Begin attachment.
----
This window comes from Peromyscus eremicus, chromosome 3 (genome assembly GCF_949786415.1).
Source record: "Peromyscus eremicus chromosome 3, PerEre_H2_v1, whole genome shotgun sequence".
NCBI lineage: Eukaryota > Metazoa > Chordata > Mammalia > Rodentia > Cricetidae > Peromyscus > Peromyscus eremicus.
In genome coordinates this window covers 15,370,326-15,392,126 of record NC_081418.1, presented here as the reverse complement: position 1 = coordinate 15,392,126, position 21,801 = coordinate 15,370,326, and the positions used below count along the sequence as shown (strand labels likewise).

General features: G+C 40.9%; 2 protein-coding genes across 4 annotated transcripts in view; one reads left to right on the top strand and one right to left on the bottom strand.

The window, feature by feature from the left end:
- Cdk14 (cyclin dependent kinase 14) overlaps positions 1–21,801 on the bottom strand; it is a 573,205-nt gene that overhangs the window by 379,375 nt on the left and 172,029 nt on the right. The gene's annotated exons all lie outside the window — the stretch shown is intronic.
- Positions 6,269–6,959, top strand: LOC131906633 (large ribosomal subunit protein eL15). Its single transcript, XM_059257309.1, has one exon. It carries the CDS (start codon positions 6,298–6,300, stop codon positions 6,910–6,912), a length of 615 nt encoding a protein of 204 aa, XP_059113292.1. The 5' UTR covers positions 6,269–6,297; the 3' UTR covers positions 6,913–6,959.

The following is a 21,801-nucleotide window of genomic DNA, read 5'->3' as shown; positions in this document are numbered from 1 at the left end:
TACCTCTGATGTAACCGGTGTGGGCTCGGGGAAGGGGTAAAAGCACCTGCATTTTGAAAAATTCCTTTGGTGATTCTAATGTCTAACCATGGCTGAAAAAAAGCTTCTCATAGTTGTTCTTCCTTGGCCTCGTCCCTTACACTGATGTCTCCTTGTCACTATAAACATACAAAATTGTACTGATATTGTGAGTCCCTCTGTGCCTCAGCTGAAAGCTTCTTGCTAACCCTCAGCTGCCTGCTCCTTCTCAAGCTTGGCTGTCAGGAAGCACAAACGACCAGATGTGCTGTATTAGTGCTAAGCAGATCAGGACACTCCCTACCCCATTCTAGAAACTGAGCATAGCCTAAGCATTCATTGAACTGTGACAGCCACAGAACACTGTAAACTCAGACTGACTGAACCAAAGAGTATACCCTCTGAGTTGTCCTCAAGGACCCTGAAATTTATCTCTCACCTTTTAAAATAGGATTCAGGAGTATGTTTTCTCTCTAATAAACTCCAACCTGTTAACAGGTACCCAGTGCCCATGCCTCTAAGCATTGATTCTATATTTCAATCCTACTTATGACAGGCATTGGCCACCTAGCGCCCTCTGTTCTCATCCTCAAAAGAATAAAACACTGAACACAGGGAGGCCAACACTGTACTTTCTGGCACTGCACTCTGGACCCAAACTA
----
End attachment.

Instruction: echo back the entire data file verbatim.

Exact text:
This window comes from Peromyscus eremicus, chromosome 3 (genome assembly GCF_949786415.1).
Source record: "Peromyscus eremicus chromosome 3, PerEre_H2_v1, whole genome shotgun sequence".
NCBI lineage: Eukaryota > Metazoa > Chordata > Mammalia > Rodentia > Cricetidae > Peromyscus > Peromyscus eremicus.
In genome coordinates this window covers 15,370,326-15,392,126 of record NC_081418.1, presented here as the reverse complement: position 1 = coordinate 15,392,126, position 21,801 = coordinate 15,370,326, and the positions used below count along the sequence as shown (strand labels likewise).

General features: G+C 40.9%; 2 protein-coding genes across 4 annotated transcripts in view; one reads left to right on the top strand and one right to left on the bottom strand.

The window, feature by feature from the left end:
- Cdk14 (cyclin dependent kinase 14) overlaps positions 1–21,801 on the bottom strand; it is a 573,205-nt gene that overhangs the window by 379,375 nt on the left and 172,029 nt on the right. The gene's annotated exons all lie outside the window — the stretch shown is intronic.
- Positions 6,269–6,959, top strand: LOC131906633 (large ribosomal subunit protein eL15). Its single transcript, XM_059257309.1, has one exon. It carries the CDS (start codon positions 6,298–6,300, stop codon positions 6,910–6,912), a length of 615 nt encoding a protein of 204 aa, XP_059113292.1. The 5' UTR covers positions 6,269–6,297; the 3' UTR covers positions 6,913–6,959.

The following is a 21,801-nucleotide window of genomic DNA, read 5'->3' as shown; positions in this document are numbered from 1 at the left end:
TACCTCTGATGTAACCGGTGTGGGCTCGGGGAAGGGGTAAAAGCACCTGCATTTTGAAAAATTCCTTTGGTGATTCTAATGTCTAACCATGGCTGAAAAAAAGCTTCTCATAGTTGTTCTTCCTTGGCCTCGTCCCTTACACTGATGTCTCCTTGTCACTATAAACATACAAAATTGTACTGATATTGTGAGTCCCTCTGTGCCTCAGCTGAAAGCTTCTTGCTAACCCTCAGCTGCCTGCTCCTTCTCAAGCTTGGCTGTCAGGAAGCACAAACGACCAGATGTGCTGTATTAGTGCTAAGCAGATCAGGACACTCCCTACCCCATTCTAGAAACTGAGCATAGCCTAAGCATTCATTGAACTGTGACAGCCACAGAACACTGTAAACTCAGACTGACTGAACCAAAGAGTATACCCTCTGAGTTGTCCTCAAGGACCCTGAAATTTATCTCTCACCTTTTAAAATAGGATTCAGGAGTATGTTTTCTCTCTAATAAACTCCAACCTGTTAACAGGTACCCAGTGCCCATGCCTCTAAGCATTGATTCTATATTTCAATCCTACTTATGACAGGCATTGGCCACCTAGCGCCCTCTGTTCTCATCCTCAAAAGAATAAAACACTGAACACAGGGAGGCCAACACTGTACTTTCTGGCACTGCACTCTGGACCCAAACTA